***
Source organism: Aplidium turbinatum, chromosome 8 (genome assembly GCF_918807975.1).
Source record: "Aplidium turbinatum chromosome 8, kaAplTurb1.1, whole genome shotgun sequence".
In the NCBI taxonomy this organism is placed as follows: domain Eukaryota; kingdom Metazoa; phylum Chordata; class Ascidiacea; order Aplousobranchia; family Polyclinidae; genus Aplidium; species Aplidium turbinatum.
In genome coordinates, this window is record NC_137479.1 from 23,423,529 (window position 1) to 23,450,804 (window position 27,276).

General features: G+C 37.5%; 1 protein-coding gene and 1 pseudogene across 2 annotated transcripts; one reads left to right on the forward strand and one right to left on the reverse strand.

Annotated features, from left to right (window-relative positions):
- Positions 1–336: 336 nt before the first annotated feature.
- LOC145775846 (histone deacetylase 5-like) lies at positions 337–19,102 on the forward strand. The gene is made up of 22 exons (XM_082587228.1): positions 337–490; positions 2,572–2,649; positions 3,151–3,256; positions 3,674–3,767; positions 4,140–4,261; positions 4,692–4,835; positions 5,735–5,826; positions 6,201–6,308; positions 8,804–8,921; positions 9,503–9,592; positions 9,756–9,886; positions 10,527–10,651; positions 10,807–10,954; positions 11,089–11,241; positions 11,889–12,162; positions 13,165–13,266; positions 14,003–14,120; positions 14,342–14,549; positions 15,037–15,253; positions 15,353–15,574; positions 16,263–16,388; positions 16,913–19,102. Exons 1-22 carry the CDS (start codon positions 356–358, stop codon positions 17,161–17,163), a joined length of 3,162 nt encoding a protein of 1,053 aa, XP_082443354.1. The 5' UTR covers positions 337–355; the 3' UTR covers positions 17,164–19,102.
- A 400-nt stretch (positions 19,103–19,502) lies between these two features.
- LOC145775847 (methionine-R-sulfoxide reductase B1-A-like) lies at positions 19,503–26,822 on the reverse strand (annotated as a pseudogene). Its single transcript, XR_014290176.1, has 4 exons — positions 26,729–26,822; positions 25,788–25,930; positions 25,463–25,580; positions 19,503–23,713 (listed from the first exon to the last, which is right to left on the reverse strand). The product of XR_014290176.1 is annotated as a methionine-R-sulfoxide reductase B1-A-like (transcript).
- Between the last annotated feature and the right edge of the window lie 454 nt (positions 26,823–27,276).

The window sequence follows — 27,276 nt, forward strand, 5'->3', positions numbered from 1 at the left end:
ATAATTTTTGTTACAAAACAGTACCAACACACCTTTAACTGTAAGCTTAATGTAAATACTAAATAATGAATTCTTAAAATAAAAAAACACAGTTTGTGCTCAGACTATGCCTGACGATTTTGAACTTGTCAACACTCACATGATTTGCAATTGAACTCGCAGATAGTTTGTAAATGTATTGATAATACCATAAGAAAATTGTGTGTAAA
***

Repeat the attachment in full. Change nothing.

Source organism: Aplidium turbinatum, chromosome 8 (genome assembly GCF_918807975.1).
Source record: "Aplidium turbinatum chromosome 8, kaAplTurb1.1, whole genome shotgun sequence".
In the NCBI taxonomy this organism is placed as follows: domain Eukaryota; kingdom Metazoa; phylum Chordata; class Ascidiacea; order Aplousobranchia; family Polyclinidae; genus Aplidium; species Aplidium turbinatum.
In genome coordinates, this window is record NC_137479.1 from 23,423,529 (window position 1) to 23,450,804 (window position 27,276).

General features: G+C 37.5%; 1 protein-coding gene and 1 pseudogene across 2 annotated transcripts; one reads left to right on the forward strand and one right to left on the reverse strand.

Annotated features, from left to right (window-relative positions):
- Positions 1–336: 336 nt before the first annotated feature.
- LOC145775846 (histone deacetylase 5-like) lies at positions 337–19,102 on the forward strand. The gene is made up of 22 exons (XM_082587228.1): positions 337–490; positions 2,572–2,649; positions 3,151–3,256; positions 3,674–3,767; positions 4,140–4,261; positions 4,692–4,835; positions 5,735–5,826; positions 6,201–6,308; positions 8,804–8,921; positions 9,503–9,592; positions 9,756–9,886; positions 10,527–10,651; positions 10,807–10,954; positions 11,089–11,241; positions 11,889–12,162; positions 13,165–13,266; positions 14,003–14,120; positions 14,342–14,549; positions 15,037–15,253; positions 15,353–15,574; positions 16,263–16,388; positions 16,913–19,102. Exons 1-22 carry the CDS (start codon positions 356–358, stop codon positions 17,161–17,163), a joined length of 3,162 nt encoding a protein of 1,053 aa, XP_082443354.1. The 5' UTR covers positions 337–355; the 3' UTR covers positions 17,164–19,102.
- A 400-nt stretch (positions 19,103–19,502) lies between these two features.
- LOC145775847 (methionine-R-sulfoxide reductase B1-A-like) lies at positions 19,503–26,822 on the reverse strand (annotated as a pseudogene). Its single transcript, XR_014290176.1, has 4 exons — positions 26,729–26,822; positions 25,788–25,930; positions 25,463–25,580; positions 19,503–23,713 (listed from the first exon to the last, which is right to left on the reverse strand). The product of XR_014290176.1 is annotated as a methionine-R-sulfoxide reductase B1-A-like (transcript).
- Between the last annotated feature and the right edge of the window lie 454 nt (positions 26,823–27,276).

The window sequence follows — 27,276 nt, forward strand, 5'->3', positions numbered from 1 at the left end:
ATAATTTTTGTTACAAAACAGTACCAACACACCTTTAACTGTAAGCTTAATGTAAATACTAAATAATGAATTCTTAAAATAAAAAAACACAGTTTGTGCTCAGACTATGCCTGACGATTTTGAACTTGTCAACACTCACATGATTTGCAATTGAACTCGCAGATAGTTTGTAAATGTATTGATAATACCATAAGAAAATTGTGTGTAAA